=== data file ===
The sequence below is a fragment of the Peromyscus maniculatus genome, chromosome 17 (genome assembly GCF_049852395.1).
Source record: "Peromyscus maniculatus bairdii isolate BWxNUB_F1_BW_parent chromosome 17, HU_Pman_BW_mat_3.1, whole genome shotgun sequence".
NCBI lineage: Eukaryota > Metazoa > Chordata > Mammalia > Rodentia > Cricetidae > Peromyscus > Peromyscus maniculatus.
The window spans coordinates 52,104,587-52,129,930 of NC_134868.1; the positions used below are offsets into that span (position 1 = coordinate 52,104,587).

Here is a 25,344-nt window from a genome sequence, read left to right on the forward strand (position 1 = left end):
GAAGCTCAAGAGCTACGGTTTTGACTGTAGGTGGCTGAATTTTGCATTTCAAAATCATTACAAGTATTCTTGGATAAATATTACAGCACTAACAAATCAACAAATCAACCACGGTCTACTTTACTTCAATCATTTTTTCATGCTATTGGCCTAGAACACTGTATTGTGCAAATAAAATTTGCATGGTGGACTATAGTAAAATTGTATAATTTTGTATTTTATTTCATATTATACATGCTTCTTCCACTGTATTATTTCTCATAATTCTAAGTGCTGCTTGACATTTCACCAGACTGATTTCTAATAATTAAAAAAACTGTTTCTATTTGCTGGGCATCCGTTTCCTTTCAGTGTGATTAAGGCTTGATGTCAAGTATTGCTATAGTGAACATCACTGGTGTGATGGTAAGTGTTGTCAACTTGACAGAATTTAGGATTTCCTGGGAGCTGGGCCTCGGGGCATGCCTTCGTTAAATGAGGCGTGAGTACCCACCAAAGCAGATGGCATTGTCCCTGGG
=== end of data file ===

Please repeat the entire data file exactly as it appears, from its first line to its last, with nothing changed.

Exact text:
The sequence below is a fragment of the Peromyscus maniculatus genome, chromosome 17 (genome assembly GCF_049852395.1).
Source record: "Peromyscus maniculatus bairdii isolate BWxNUB_F1_BW_parent chromosome 17, HU_Pman_BW_mat_3.1, whole genome shotgun sequence".
NCBI lineage: Eukaryota > Metazoa > Chordata > Mammalia > Rodentia > Cricetidae > Peromyscus > Peromyscus maniculatus.
The window spans coordinates 52,104,587-52,129,930 of NC_134868.1; the positions used below are offsets into that span (position 1 = coordinate 52,104,587).

Here is a 25,344-nt window from a genome sequence, read left to right on the forward strand (position 1 = left end):
GAAGCTCAAGAGCTACGGTTTTGACTGTAGGTGGCTGAATTTTGCATTTCAAAATCATTACAAGTATTCTTGGATAAATATTACAGCACTAACAAATCAACAAATCAACCACGGTCTACTTTACTTCAATCATTTTTTCATGCTATTGGCCTAGAACACTGTATTGTGCAAATAAAATTTGCATGGTGGACTATAGTAAAATTGTATAATTTTGTATTTTATTTCATATTATACATGCTTCTTCCACTGTATTATTTCTCATAATTCTAAGTGCTGCTTGACATTTCACCAGACTGATTTCTAATAATTAAAAAAACTGTTTCTATTTGCTGGGCATCCGTTTCCTTTCAGTGTGATTAAGGCTTGATGTCAAGTATTGCTATAGTGAACATCACTGGTGTGATGGTAAGTGTTGTCAACTTGACAGAATTTAGGATTTCCTGGGAGCTGGGCCTCGGGGCATGCCTTCGTTAAATGAGGCGTGAGTACCCACCAAAGCAGATGGCATTGTCCCTGGG